Ending the Drug War Won't End Mass Incarceration - But It's a Necessary First Step
The United States has reached a turning point in its epidemic of mass incarceration.17 Aug 2015
A consensus is growing across the country – from the White House and both aisles of Congress to cities and states of all sizes – that enough is enough. The nation is finally engaged in a frank discussion of how to get out of this mess.
The momentum is heartening but not nearly enough. We’ve only scratched the surface – feel-good rhetoric, a few dozen pardons – while leaving the larger, unjust, racist system intact.
We must do more. Ending the war on drugs – a major driver of incarceration – is crucial. Nearly half a million people, whose most serious offence was a drug law violation (which by definition means nonviolent) are incarcerated today.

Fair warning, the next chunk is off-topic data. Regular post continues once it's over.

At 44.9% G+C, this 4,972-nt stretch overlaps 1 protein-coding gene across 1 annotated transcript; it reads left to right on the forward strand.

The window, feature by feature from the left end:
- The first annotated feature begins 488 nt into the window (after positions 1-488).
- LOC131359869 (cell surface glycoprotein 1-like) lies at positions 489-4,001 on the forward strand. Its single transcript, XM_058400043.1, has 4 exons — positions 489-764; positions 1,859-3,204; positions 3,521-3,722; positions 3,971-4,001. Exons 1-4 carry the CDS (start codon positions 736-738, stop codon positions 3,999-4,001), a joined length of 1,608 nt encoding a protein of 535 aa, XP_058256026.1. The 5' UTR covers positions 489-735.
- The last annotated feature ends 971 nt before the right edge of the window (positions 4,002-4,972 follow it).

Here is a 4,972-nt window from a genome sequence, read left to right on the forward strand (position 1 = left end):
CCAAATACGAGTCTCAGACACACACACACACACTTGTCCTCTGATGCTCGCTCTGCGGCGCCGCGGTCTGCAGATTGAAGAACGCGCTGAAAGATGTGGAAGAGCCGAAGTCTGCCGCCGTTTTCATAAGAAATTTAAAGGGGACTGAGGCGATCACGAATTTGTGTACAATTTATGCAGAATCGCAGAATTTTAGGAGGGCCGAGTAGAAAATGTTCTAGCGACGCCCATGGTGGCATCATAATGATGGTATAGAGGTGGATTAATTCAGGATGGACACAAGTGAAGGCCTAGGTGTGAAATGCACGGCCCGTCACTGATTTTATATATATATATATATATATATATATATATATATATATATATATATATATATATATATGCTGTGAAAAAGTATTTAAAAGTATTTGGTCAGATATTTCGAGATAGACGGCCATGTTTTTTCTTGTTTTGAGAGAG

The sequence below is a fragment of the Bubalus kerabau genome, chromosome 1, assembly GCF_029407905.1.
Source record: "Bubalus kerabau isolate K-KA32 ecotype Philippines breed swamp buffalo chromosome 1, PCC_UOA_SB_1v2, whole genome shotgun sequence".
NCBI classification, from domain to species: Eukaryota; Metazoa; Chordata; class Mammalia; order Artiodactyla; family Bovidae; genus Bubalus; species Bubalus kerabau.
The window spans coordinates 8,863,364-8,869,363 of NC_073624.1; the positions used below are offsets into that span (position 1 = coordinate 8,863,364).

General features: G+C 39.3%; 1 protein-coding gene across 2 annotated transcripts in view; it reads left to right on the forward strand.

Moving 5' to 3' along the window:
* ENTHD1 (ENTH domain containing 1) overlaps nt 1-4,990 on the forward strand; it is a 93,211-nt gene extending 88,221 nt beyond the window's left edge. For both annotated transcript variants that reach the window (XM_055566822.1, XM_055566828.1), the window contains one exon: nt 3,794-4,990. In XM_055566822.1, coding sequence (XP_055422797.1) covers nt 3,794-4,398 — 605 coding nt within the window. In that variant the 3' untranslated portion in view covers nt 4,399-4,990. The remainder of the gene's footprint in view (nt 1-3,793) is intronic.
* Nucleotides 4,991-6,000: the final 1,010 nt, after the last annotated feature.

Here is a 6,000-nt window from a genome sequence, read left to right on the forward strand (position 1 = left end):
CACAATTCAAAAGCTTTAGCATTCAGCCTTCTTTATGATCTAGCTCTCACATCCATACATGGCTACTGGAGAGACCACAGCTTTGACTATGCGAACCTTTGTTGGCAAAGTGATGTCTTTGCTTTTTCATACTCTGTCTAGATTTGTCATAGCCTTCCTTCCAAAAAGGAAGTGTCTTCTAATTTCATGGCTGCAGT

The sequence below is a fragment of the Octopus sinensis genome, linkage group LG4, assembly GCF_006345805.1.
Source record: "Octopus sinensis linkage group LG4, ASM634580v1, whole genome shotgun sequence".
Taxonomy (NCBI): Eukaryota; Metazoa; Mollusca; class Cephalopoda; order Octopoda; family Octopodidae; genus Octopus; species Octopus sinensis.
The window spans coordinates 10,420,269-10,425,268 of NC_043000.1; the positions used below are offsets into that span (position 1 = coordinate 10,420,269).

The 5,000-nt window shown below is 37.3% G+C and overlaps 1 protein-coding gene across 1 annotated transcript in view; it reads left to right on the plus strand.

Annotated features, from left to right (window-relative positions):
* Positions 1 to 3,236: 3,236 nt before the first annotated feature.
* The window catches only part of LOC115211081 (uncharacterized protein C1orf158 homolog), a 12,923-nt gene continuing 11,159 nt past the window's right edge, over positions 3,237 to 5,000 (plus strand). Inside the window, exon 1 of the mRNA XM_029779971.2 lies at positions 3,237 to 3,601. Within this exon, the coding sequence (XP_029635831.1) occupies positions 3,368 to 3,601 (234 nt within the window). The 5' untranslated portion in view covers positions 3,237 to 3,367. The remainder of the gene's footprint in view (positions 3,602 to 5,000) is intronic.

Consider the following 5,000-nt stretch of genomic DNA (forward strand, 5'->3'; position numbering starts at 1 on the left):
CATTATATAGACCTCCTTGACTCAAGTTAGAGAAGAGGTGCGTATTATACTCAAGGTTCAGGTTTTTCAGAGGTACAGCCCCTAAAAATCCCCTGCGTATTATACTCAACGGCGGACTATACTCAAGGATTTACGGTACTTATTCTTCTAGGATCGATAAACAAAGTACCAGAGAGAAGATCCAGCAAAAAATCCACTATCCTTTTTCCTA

That’s ten times the number in 1980. The burden of incarceration falls overwhelmingly on black people and Latinos, although rates of drug use and sales are scarcely different among people of different races and ethnicities.
The Drug Policy Alliance have outlined three steps that local, state and federal governments can take to dismantle the drug war:
1. Eliminate mandatory minimum sentences.
2. Eliminate criminal penalties for possession of all drugs.
3. Eliminate probation and parole revocations for drug-related violations.
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